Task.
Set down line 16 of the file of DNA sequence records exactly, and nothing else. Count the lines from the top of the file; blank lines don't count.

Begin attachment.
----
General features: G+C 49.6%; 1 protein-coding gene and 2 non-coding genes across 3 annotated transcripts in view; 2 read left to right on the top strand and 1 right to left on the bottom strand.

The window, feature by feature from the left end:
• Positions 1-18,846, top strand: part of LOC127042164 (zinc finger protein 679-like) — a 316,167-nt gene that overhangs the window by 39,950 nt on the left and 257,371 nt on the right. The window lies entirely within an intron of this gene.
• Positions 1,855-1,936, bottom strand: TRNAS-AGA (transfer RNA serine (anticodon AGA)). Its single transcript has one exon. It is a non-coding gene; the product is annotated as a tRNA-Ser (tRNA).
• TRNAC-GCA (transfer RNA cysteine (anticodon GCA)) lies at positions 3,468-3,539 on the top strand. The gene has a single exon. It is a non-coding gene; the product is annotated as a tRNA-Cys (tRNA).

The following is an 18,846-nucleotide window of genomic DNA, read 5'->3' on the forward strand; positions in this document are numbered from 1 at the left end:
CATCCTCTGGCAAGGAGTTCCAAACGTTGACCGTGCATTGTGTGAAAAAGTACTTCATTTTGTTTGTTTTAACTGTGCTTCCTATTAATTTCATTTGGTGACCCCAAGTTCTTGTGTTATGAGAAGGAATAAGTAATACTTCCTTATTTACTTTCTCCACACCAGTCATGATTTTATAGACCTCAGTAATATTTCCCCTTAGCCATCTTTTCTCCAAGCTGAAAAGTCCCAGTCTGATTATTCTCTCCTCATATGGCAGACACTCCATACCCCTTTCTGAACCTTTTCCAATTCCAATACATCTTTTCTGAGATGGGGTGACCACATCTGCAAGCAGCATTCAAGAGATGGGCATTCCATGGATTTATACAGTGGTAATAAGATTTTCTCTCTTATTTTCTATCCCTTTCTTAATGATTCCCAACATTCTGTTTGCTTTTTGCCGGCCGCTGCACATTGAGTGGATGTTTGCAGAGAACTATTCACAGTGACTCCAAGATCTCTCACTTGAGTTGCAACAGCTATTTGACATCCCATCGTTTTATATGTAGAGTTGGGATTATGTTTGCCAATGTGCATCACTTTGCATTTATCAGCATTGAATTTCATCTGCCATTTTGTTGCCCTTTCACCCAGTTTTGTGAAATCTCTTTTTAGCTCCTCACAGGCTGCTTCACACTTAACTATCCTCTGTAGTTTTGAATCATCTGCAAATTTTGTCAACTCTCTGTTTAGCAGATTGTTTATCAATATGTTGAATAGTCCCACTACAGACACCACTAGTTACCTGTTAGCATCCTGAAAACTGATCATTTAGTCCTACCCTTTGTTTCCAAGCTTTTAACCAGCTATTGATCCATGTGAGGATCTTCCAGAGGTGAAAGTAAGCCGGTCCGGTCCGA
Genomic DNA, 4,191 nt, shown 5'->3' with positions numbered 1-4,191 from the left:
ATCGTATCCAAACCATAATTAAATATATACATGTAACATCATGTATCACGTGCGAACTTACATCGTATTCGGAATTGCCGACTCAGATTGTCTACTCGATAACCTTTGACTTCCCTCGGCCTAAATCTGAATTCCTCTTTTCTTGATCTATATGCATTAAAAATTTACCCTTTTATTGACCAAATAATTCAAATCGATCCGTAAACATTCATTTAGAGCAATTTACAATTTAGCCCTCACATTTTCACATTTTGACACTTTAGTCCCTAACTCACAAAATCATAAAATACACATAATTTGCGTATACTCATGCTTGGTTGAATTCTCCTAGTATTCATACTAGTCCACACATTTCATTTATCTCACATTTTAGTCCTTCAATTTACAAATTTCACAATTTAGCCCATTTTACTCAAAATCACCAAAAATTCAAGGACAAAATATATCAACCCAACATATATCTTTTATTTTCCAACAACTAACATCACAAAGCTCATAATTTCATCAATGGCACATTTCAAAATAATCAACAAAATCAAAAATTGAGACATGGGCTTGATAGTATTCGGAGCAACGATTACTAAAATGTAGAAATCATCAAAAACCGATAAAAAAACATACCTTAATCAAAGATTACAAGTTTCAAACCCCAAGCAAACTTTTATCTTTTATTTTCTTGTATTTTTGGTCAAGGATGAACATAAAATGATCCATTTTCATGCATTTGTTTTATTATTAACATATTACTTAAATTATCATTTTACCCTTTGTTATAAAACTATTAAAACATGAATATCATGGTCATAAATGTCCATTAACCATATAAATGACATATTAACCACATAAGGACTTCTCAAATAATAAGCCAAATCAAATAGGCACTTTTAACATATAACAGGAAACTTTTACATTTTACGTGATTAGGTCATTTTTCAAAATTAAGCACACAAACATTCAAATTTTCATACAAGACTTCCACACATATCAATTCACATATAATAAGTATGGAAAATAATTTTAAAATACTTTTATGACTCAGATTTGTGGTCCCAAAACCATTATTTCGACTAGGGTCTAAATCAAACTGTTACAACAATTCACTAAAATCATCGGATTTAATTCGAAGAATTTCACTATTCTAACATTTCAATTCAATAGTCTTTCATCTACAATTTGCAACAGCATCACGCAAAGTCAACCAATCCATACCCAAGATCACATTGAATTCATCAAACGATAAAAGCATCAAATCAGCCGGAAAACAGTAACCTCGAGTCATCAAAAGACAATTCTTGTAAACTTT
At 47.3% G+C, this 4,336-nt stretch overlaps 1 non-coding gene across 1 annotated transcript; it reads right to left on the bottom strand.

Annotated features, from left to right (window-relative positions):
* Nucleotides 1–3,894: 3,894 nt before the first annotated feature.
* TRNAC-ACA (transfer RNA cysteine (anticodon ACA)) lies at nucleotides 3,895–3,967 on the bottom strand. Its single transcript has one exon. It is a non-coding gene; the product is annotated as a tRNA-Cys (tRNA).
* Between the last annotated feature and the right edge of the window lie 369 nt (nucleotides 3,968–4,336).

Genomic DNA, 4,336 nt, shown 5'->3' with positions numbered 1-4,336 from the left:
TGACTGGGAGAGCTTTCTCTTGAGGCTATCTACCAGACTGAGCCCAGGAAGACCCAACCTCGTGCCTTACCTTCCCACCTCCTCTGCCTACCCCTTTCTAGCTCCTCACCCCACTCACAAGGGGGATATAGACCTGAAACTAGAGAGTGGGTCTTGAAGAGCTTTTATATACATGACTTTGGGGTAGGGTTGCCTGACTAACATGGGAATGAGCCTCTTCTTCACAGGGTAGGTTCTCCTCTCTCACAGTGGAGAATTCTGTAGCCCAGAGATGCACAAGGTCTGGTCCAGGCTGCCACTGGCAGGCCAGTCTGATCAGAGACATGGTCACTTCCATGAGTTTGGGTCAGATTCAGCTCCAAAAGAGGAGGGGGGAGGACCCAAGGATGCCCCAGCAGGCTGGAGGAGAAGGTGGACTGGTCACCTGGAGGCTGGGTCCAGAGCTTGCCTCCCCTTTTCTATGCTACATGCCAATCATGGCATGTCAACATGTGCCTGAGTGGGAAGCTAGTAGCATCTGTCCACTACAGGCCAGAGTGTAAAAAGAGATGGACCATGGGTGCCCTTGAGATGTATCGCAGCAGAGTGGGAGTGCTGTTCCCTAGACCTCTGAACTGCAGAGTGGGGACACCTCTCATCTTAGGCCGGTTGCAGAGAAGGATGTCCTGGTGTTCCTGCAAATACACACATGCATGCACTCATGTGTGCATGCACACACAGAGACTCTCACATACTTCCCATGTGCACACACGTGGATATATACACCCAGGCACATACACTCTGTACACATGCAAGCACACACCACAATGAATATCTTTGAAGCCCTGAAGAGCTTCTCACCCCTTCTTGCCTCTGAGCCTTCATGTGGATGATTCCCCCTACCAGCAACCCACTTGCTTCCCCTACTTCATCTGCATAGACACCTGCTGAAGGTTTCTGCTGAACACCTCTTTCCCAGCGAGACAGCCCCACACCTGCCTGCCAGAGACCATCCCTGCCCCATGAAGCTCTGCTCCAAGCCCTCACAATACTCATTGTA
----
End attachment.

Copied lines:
TGACTGGGAGAGCTTTCTCTTGAGGCTATCTACCAGACTGAGCCCAGGAAGACCCAACCTCGTGCCTTACCTTCCCACCTCCTCTGCCTACCCCTTTCTAGCTCCTCACCCCACTCACAAGGGGGATATAGACCTGAAACTAGAGAGTGGGTCTTGAAGAGCTTTTATATACATGACTTTGGGGTAGGGTTGCCTGACTAACATGGGAATGAGCCTCTTCTTCACAGGGTAGGTTCTCCTCTCTCACAGTGGAGAATTCTGTAGCCCAGAGATGCACAAGGTCTGGTCCAGGCTGCCACTGGCAGGCCAGTCTGATCAGAGACATGGTCACTTCCATGAGTTTGGGTCAGATTCAGCTCCAAAAGAGGAGGGGGGAGGACCCAAGGATGCCCCAGCAGGCTGGAGGAGAAGGTGGACTGGTCACCTGGAGGCTGGGTCCAGAGCTTGCCTCCCCTTTTCTATGCTACATGCCAATCATGGCATGTCAACATGTGCCTGAGTGGGAAGCTAGTAGCATCTGTCCACTACAGGCCAGAGTGTAAAAAGAGATGGACCATGGGTGCCCTTGAGATGTATCGCAGCAGAGTGGGAGTGCTGTTCCCTAGACCTCTGAACTGCAGAGTGGGGACACCTCTCATCTTAGGCCGGTTGCAGAGAAGGATGTCCTGGTGTTCCTGCAAATACACACATGCATGCACTCATGTGTGCATGCACACACAGAGACTCTCACATACTTCCCATGTGCACACACGTGGATATATACACCCAGGCACATACACTCTGTACACATGCAAGCACACACCACAATGAATATCTTTGAAGCCCTGAAGAGCTTCTCACCCCTTCTTGCCTCTGAGCCTTCATGTGGATGATTCCCCCTACCAGCAACCCACTTGCTTCCCCTACTTCATCTGCATAGACACCTGCTGAAGGTTTCTGCTGAACACCTCTTTCCCAGCGAGACAGCCCCACACCTGCCTGCCAGAGACCATCCCTGCCCCATGAAGCTCTGCTCCAAGCCCTCACAATACTCATTGTA